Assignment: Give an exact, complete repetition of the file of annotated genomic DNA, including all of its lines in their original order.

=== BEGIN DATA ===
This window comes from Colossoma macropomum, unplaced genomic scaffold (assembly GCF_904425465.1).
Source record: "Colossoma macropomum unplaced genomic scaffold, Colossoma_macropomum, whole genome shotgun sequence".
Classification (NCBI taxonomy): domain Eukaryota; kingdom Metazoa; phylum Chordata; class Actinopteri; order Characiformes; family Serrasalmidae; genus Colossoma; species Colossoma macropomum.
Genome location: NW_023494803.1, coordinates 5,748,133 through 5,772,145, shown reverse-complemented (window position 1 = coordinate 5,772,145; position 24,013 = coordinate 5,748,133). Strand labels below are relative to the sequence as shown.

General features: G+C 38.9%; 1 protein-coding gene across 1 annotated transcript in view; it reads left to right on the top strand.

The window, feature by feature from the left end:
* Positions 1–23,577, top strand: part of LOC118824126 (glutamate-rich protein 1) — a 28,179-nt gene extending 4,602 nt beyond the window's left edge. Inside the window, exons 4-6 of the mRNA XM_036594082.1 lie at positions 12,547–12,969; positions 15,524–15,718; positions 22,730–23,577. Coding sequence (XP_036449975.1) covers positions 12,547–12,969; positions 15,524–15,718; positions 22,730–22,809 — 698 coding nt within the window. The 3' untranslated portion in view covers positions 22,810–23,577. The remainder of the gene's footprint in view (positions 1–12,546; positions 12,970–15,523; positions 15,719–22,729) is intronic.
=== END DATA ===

This window comes from Colossoma macropomum, unplaced genomic scaffold (assembly GCF_904425465.1).
Source record: "Colossoma macropomum unplaced genomic scaffold, Colossoma_macropomum, whole genome shotgun sequence".
Classification (NCBI taxonomy): domain Eukaryota; kingdom Metazoa; phylum Chordata; class Actinopteri; order Characiformes; family Serrasalmidae; genus Colossoma; species Colossoma macropomum.
Genome location: NW_023494803.1, coordinates 5,748,133 through 5,772,145, shown reverse-complemented (window position 1 = coordinate 5,772,145; position 24,013 = coordinate 5,748,133). Strand labels below are relative to the sequence as shown.

General features: G+C 38.9%; 1 protein-coding gene across 1 annotated transcript in view; it reads left to right on the top strand.

The window, feature by feature from the left end:
* Positions 1–23,577, top strand: part of LOC118824126 (glutamate-rich protein 1) — a 28,179-nt gene extending 4,602 nt beyond the window's left edge. Inside the window, exons 4-6 of the mRNA XM_036594082.1 lie at positions 12,547–12,969; positions 15,524–15,718; positions 22,730–23,577. Coding sequence (XP_036449975.1) covers positions 12,547–12,969; positions 15,524–15,718; positions 22,730–22,809 — 698 coding nt within the window. The 3' untranslated portion in view covers positions 22,810–23,577. The remainder of the gene's footprint in view (positions 1–12,546; positions 12,970–15,523; positions 15,719–22,729) is intronic.